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Have you ever been a part of a climate survey that went nowhere, or worse, produced witch hunts within the company? Climate surveys have a cynicism that surrounds them precisely because leaders fall into pitfalls while conducting them. “Nothing will change” and “I don’t want to stick my neck out” are attitudes that sabotage climate surveys, but are unfortunately the attitudes that leaders can inadvertently foster by mishandling a climate survey.

Good leaders are well intentioned, and want the best for their organizations, but good leaders can still make honest mistakes that sabotage attempts to solicit constructive feedback from their organizations. What follows are some “don’ts” vis-à-vis climate surveys:

10 Ways to Screw up a
Climate Survey

Over-Structure the Questions – “Yes-No” questions can only get you so far. The problems that you as a leader think might be in play may be very different than the problems being felt within the organization. While some “yes/no” or “rate the issue” questions are appropriate, make sure there are also open-ended questions that allow for creative or unstructured answers. Don’t limit the type of information you are getting from your employees by framing the survey in a way that limits out-of-the-box feedback.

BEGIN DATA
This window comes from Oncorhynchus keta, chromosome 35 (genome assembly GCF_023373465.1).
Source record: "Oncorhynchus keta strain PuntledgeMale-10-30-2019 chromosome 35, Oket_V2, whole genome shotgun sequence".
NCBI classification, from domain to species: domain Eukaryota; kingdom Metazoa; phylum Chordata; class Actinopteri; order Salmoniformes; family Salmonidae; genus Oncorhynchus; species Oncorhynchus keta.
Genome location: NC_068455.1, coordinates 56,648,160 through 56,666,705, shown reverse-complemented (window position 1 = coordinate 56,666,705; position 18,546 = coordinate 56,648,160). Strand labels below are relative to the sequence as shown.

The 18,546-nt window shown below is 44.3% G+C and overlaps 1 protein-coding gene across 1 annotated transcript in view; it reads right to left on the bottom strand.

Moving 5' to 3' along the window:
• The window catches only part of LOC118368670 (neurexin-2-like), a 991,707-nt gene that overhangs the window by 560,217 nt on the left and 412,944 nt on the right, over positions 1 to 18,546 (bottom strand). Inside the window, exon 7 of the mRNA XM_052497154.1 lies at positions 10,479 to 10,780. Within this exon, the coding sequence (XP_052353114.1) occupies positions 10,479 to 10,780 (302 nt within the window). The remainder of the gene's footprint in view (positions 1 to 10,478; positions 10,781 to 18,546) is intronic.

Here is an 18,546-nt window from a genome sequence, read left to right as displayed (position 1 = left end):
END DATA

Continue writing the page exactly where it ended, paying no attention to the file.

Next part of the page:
Include Attribution – The second pitfall that anyone conducting a climate survey should avoid is including attribution in the feedback process. All responses should be anonymous so that respondents have the security that their results will not be attributed to them. They will feel safer to give you the honest feedback you desperately need. Furthermore, make no attempts to discover the identity of any of the respondents, no matter how critical they were. The fear of retribution hinders feedback, and attribution increases the perceived (or actual) risk of retribution.


Work on the Results “Later” – Fully processing climate survey results, discussing change, executing the change, communicating that change in  association with the results-all of this  takes a lot of time and leaders are often under-resourced. It is very easy to get to the climate survey “later” and later never comes. Make no mistake, climate surveys are most often the most important priority for your attention and focus. Time the surveys well and clear your schedule so that they can get the attention they deserve.